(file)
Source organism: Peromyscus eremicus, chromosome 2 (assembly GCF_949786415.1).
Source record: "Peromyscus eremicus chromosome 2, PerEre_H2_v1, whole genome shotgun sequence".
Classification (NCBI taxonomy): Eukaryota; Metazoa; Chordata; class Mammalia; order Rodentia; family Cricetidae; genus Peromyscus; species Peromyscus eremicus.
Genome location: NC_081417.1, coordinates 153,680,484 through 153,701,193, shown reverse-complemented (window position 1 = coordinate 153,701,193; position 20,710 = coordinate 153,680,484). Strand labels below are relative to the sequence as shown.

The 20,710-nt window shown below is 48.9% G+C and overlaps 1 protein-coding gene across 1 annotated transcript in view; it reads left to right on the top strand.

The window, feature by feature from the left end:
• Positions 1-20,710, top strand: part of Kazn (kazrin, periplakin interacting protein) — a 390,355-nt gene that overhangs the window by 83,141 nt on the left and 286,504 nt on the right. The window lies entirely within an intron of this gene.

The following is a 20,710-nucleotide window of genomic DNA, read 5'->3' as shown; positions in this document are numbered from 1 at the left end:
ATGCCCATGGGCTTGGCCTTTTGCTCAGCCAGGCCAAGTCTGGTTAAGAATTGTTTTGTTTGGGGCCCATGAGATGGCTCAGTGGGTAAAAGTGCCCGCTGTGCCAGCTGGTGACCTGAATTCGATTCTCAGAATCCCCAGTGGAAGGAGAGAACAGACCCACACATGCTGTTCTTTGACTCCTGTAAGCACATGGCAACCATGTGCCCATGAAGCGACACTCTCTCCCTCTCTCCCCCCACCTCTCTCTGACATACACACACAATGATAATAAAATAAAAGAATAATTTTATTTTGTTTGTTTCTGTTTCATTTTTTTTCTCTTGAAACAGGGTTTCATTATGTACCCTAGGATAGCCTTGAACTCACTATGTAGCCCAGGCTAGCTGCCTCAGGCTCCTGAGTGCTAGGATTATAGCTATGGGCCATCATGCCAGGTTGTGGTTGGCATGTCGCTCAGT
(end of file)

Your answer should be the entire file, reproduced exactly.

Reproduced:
Source organism: Peromyscus eremicus, chromosome 2 (assembly GCF_949786415.1).
Source record: "Peromyscus eremicus chromosome 2, PerEre_H2_v1, whole genome shotgun sequence".
Classification (NCBI taxonomy): Eukaryota; Metazoa; Chordata; class Mammalia; order Rodentia; family Cricetidae; genus Peromyscus; species Peromyscus eremicus.
Genome location: NC_081417.1, coordinates 153,680,484 through 153,701,193, shown reverse-complemented (window position 1 = coordinate 153,701,193; position 20,710 = coordinate 153,680,484). Strand labels below are relative to the sequence as shown.

The 20,710-nt window shown below is 48.9% G+C and overlaps 1 protein-coding gene across 1 annotated transcript in view; it reads left to right on the top strand.

The window, feature by feature from the left end:
• Positions 1-20,710, top strand: part of Kazn (kazrin, periplakin interacting protein) — a 390,355-nt gene that overhangs the window by 83,141 nt on the left and 286,504 nt on the right. The window lies entirely within an intron of this gene.

The following is a 20,710-nucleotide window of genomic DNA, read 5'->3' as shown; positions in this document are numbered from 1 at the left end:
ATGCCCATGGGCTTGGCCTTTTGCTCAGCCAGGCCAAGTCTGGTTAAGAATTGTTTTGTTTGGGGCCCATGAGATGGCTCAGTGGGTAAAAGTGCCCGCTGTGCCAGCTGGTGACCTGAATTCGATTCTCAGAATCCCCAGTGGAAGGAGAGAACAGACCCACACATGCTGTTCTTTGACTCCTGTAAGCACATGGCAACCATGTGCCCATGAAGCGACACTCTCTCCCTCTCTCCCCCCACCTCTCTCTGACATACACACACAATGATAATAAAATAAAAGAATAATTTTATTTTGTTTGTTTCTGTTTCATTTTTTTTCTCTTGAAACAGGGTTTCATTATGTACCCTAGGATAGCCTTGAACTCACTATGTAGCCCAGGCTAGCTGCCTCAGGCTCCTGAGTGCTAGGATTATAGCTATGGGCCATCATGCCAGGTTGTGGTTGGCATGTCGCTCAGT